Pharmaceutical clinical trials are commonly classified into four phases, and the drug-development process will normally proceed through all four stages over many years. If the drug successfully passes through the Phases I, II, and III, it will usually be approved for use in the general population. Before clinical trials on drugs start, extensive pre-clinical studies are conducted.
Phase I - Phase I trials are the first-stage of testing in human subjects. Normally a small group of healthy volunteers will be selected (20 – 80 people). This phase includes trials designed to assess the safety tolerability, and mode of action of a therapy. These trials are almost always conducted in hospital, where full-time medical staff can observe the subject. The subject is usually observed until the medical staff can be certain that the entire trial drug has been excreted from the body. Phase I trials also normally include dose-ranging studies so that doses for clinical use can be refined. The tested range of doses will usually be a small fraction of the dose that causes harm in animal testing. Phase I trials most often include healthy volunteers, however there are some circumstances when patients are used, such as with oncology (cancer) and HIV drug trials.
Phase II - Once the initial safety of the therapy has been confirmed in Phase I trials, Phase II trials are performed on larger groups of people (20 - 300) and are designed to assess clinical efficacy of the therapy; as well as to continue Phase I assessments in a larger group of volunteers and patients. If a new drug fails during its development process it most commonly fails during Phase II trials. Failure is normally due to the discovery of poor efficacy or intolerable side-effects.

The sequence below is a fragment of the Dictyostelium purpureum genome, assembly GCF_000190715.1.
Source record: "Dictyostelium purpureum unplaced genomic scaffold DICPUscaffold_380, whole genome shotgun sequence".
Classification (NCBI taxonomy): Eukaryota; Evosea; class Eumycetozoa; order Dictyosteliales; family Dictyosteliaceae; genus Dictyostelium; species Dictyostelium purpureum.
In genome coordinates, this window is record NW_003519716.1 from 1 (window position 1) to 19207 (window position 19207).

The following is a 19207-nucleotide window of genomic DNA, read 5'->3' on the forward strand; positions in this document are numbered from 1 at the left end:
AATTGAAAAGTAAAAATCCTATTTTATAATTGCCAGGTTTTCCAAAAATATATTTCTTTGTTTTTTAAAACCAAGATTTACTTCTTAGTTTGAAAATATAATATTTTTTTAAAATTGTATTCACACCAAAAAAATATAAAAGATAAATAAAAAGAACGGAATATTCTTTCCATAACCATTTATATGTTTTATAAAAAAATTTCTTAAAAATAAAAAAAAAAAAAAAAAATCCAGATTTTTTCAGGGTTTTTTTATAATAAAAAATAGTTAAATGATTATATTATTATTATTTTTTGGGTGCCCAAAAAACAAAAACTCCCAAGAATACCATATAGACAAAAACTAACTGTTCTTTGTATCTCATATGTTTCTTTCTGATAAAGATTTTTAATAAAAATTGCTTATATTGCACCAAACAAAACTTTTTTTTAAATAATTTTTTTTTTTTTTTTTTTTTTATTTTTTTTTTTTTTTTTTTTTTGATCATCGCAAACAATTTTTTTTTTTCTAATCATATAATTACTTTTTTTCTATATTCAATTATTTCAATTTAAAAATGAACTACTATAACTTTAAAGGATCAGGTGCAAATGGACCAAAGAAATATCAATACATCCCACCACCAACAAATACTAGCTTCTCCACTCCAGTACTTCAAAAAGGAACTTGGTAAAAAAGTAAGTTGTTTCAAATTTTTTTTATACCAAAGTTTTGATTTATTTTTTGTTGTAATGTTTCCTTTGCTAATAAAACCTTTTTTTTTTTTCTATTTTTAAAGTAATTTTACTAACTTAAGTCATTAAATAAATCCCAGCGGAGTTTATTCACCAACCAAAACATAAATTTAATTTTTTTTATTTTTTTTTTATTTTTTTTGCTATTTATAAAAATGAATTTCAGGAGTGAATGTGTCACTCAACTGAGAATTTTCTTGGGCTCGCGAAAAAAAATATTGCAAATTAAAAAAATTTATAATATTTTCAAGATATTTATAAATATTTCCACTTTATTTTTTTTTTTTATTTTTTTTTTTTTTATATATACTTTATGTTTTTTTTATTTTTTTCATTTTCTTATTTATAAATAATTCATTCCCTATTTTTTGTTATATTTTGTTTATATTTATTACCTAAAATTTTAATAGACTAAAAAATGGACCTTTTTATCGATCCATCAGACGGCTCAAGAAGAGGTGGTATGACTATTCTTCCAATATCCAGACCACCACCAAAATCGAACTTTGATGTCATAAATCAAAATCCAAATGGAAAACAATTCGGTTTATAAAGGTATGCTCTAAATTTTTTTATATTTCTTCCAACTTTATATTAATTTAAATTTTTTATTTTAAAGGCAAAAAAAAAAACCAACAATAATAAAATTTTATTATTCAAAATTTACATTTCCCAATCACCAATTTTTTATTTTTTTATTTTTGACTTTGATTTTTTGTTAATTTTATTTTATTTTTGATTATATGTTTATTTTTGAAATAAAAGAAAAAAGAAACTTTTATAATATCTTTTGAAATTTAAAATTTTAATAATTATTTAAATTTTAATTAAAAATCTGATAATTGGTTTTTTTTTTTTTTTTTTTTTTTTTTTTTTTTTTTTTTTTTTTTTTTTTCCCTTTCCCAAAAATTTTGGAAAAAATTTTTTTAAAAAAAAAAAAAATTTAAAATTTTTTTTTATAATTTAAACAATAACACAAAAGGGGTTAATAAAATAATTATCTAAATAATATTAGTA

Phase III - Phase III studies are randomised controlled trials on large patient groups (300–3,000 or more depending upon the condition) and are aimed at being the definitive assessment of the efficacy of the new therapy, in comparison with current 'Gold Standard' treatment. Phase III trials are the most expensive, time-consuming and difficult trials to design and run; especially in therapies for chronic conditions. Once a drug has proven satisfactory over Phase III trials, the trial results are usually combined into a large document containing a comprehensive description of the methods and results of human and animal studies, manufacturing procedures, formulation details, and shelf life.
Phase IV - Phase IV trial is also known as Post Marketing Surveillance Trial. Phase IV trials involve the safety surveillance (pharmacovigilance) and ongoing technical support of a drug after it receives permission to be sold. Phase IV studies may be required by regulatory authorities or may be undertaken by the sponsoring company for competitive (finding a new market for the drug) or other reasons (for example, the drug may not have been tested for interactions with other drugs, or on certain population groups such as pregnant women, who are unlikely to subject themselves to trials). The safety surveillance is designed to detect any rare or long-term adverse effects over a much larger patient population and longer time period than was possible during the Phase I-III clinical trials. Harmful effects discovered by Phase IV trials may result in a drug being no longer sold, or restricted to certain uses: recent examples involve drugs like Lipobay and Vioxx.